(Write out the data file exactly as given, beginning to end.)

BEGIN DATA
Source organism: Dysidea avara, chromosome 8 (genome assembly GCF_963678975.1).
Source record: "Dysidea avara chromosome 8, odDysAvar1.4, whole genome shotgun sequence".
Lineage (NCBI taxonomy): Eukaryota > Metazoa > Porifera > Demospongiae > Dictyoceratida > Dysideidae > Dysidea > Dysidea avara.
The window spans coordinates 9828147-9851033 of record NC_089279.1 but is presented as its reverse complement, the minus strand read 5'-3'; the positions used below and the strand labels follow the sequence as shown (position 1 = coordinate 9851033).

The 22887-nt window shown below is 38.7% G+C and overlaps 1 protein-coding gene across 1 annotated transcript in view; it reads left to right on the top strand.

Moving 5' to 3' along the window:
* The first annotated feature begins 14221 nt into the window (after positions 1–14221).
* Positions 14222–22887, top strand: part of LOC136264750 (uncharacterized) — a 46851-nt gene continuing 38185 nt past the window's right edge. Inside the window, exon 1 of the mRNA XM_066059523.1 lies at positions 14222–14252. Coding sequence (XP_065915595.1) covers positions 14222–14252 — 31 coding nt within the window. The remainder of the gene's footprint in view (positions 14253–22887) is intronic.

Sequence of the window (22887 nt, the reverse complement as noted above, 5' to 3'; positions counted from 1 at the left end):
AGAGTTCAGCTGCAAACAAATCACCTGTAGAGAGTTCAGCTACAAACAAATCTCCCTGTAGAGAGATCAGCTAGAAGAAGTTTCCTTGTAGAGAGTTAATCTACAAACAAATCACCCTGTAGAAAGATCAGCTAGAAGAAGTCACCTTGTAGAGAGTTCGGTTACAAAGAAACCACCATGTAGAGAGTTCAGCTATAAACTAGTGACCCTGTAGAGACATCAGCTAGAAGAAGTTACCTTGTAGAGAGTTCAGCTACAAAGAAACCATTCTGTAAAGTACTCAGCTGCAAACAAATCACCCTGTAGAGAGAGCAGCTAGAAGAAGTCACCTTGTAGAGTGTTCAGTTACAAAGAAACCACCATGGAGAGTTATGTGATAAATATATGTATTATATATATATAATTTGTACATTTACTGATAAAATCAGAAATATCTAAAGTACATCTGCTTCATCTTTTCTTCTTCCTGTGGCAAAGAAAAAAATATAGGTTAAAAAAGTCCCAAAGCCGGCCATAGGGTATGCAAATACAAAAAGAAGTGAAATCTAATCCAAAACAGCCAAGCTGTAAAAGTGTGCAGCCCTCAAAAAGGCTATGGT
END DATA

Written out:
Source organism: Dysidea avara, chromosome 8 (genome assembly GCF_963678975.1).
Source record: "Dysidea avara chromosome 8, odDysAvar1.4, whole genome shotgun sequence".
Lineage (NCBI taxonomy): Eukaryota > Metazoa > Porifera > Demospongiae > Dictyoceratida > Dysideidae > Dysidea > Dysidea avara.
The window spans coordinates 9828147-9851033 of record NC_089279.1 but is presented as its reverse complement, the minus strand read 5'-3'; the positions used below and the strand labels follow the sequence as shown (position 1 = coordinate 9851033).

The 22887-nt window shown below is 38.7% G+C and overlaps 1 protein-coding gene across 1 annotated transcript in view; it reads left to right on the top strand.

Moving 5' to 3' along the window:
* The first annotated feature begins 14221 nt into the window (after positions 1–14221).
* Positions 14222–22887, top strand: part of LOC136264750 (uncharacterized) — a 46851-nt gene continuing 38185 nt past the window's right edge. Inside the window, exon 1 of the mRNA XM_066059523.1 lies at positions 14222–14252. Coding sequence (XP_065915595.1) covers positions 14222–14252 — 31 coding nt within the window. The remainder of the gene's footprint in view (positions 14253–22887) is intronic.

Sequence of the window (22887 nt, the reverse complement as noted above, 5' to 3'; positions counted from 1 at the left end):
AGAGTTCAGCTGCAAACAAATCACCTGTAGAGAGTTCAGCTACAAACAAATCTCCCTGTAGAGAGATCAGCTAGAAGAAGTTTCCTTGTAGAGAGTTAATCTACAAACAAATCACCCTGTAGAAAGATCAGCTAGAAGAAGTCACCTTGTAGAGAGTTCGGTTACAAAGAAACCACCATGTAGAGAGTTCAGCTATAAACTAGTGACCCTGTAGAGACATCAGCTAGAAGAAGTTACCTTGTAGAGAGTTCAGCTACAAAGAAACCATTCTGTAAAGTACTCAGCTGCAAACAAATCACCCTGTAGAGAGAGCAGCTAGAAGAAGTCACCTTGTAGAGTGTTCAGTTACAAAGAAACCACCATGGAGAGTTATGTGATAAATATATGTATTATATATATATAATTTGTACATTTACTGATAAAATCAGAAATATCTAAAGTACATCTGCTTCATCTTTTCTTCTTCCTGTGGCAAAGAAAAAAATATAGGTTAAAAAAGTCCCAAAGCCGGCCATAGGGTATGCAAATACAAAAAGAAGTGAAATCTAATCCAAAACAGCCAAGCTGTAAAAGTGTGCAGCCCTCAAAAAGGCTATGGT